Detail of one of the printed outfits exhibited at the Met Gala youtube: vogue

What if you could order an outfit on your way home to find it freshly printed out and ready to wear when you open your front door? You wouldn’t be blamed for mistaking this for a scene from a science fiction film. But, no longer confined to the big screen, this is marked out as the future of fashion. 3D printing was first used for modelling in architecture and engineering 20 years ago, but has since stepped into mainstream design, captivating fashion designers and entrepreneurs alike. From haute couture to high street, 3D printing could revolutionise what we wear and how we shop.

The theme for this year’s Met Gala, the ‘Oscars of Fashion’, was Manus x Machina: Fashion in an Age of Technology. It is unsurprising, then, that 3D printing featured heavily on the red carpet and in the exhibit. The Belgian technology company, Materialise, contributed to several of the dresses exhibited at the Gala. In late 2014, Vogue magazine did a feature on 3D printing, rendering the six-foot supermodel, Karlie Kloss, down to a series of six-inch 3D print-outs in collaboration with Shapeways, a Dutch 3D printing company based in New York. The miniature Klosses were then flown all over the world for ‘photoshoots’ in iconic locations. Shapeways was also commissioned by Victoria’s Secret to produce the iconic wings for their annual runway extravaganza, custom made to fit the body contours of supermodel Lindsay Ellingson.

However, as yet, 3D-printed materials have not come close to the functionality of traditional fabrics. The mainstream of 3D fashion is directed toward ‘hardware’ accessories. 3D-printed jewellery and glasses frames are increasingly commonplace, and the technology has been used in shoe and bag design. The lightweight materials available in the 3D printing world have allowed designers to push the boundaries of volume and dimension to create previously unrealistic designs.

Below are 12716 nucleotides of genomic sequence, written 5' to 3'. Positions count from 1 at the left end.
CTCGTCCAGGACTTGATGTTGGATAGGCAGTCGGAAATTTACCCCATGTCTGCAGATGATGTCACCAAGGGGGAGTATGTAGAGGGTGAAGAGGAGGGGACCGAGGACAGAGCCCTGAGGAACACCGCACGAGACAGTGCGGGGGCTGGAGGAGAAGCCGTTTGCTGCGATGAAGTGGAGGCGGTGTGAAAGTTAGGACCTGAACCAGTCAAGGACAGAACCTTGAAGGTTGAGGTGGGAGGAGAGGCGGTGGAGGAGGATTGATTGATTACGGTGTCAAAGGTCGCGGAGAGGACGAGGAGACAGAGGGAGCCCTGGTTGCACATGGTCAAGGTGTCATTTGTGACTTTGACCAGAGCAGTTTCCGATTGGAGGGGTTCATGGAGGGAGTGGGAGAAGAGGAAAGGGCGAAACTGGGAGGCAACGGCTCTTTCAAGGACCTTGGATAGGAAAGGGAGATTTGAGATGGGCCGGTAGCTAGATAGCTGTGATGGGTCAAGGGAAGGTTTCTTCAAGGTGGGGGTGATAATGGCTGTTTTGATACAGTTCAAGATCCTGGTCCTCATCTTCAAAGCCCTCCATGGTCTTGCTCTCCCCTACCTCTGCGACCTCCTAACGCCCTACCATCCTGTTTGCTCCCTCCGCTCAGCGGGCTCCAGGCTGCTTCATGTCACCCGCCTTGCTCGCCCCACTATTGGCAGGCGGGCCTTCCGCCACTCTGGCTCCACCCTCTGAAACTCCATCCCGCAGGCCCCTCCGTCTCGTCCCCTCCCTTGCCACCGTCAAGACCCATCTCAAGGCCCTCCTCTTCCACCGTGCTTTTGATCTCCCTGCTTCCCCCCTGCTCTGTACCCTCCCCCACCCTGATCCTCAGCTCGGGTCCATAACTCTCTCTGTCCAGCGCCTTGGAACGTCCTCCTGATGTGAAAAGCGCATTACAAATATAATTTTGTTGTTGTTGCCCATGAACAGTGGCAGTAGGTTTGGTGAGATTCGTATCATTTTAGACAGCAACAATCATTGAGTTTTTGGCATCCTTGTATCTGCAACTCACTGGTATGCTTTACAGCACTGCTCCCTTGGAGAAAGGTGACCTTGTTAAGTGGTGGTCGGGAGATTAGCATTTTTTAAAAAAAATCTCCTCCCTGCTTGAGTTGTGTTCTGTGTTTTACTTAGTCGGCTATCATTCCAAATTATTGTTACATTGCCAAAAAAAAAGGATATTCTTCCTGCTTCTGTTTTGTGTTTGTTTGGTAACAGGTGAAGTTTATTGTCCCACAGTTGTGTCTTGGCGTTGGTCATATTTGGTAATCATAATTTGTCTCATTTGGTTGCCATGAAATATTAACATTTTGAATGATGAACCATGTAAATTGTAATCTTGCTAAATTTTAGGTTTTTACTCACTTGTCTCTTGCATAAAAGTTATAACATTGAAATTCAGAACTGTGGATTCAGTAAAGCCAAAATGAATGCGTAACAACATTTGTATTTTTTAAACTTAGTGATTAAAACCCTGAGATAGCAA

For the moment 3D clothing lives in the exclusive world of couture. Impossibly intricate and captivating works have graced the runways of designers such as Iris van Herpen and threeASFOUR. Van Herpen said the technology “freed me from all physical limitations. Suddenly, every complex structure was possible and I could create more detail than I ever could by hand.” It is this freedom that appeals to more and more designers. Most creations are highly structural and all but unwearable – more like works of art fitted around the human form. But, as with all things in fashion, that is set to change.

Entrepreneurial designers already have their sights set on bringing 3D fashion and its potential for customisation to the masses. Until now, couture clothes have been unique pieces, painstakingly designed and crafted by highly-skilled artists to fit the wearer’s form exactly. The nature of couture production meant that it was the exclusive purview of the rich and famous. However, 3D printing is on track to democratise the world of couture. There may come a time when domestic 3D printers will be sophisticated enough for consumers to scan their own bodies, send their measurements to online retailers and instantly download the blueprint for their chosen outfit, fitted exactly to their body, to print out at home. Although he admits this is a distant goal, Joris Debo, the CEO of Materialise, told Bloomberg that several companies are already looking into developing this technology.

Andrew Bolton, the curator of the Manus x Machina Gala, echoes Debo's excitement, claiming 3D printing to be “as revolutionary as the sewing machine.” Bolton sees it accelerating environmental development in fashion due to “the ability to mould exactly…there’s no waste, whereas there’s always waste with textiles.” In a world ever more focussed on environmental reparation, this aspect of 3D printing is certainly something worth developing, not just for fashion. Even in the last three years, Debo has noticed a marked improvement in the functionality of 3D textiles, from garments initially resembling “body armour”, to the development of more flexible textiles, as seen in Danit Peleg’s most recent ready-to-wear collection. While we may be a long way from a world of 3D fashion, at this rate, it is no longer in a galaxy far, far away.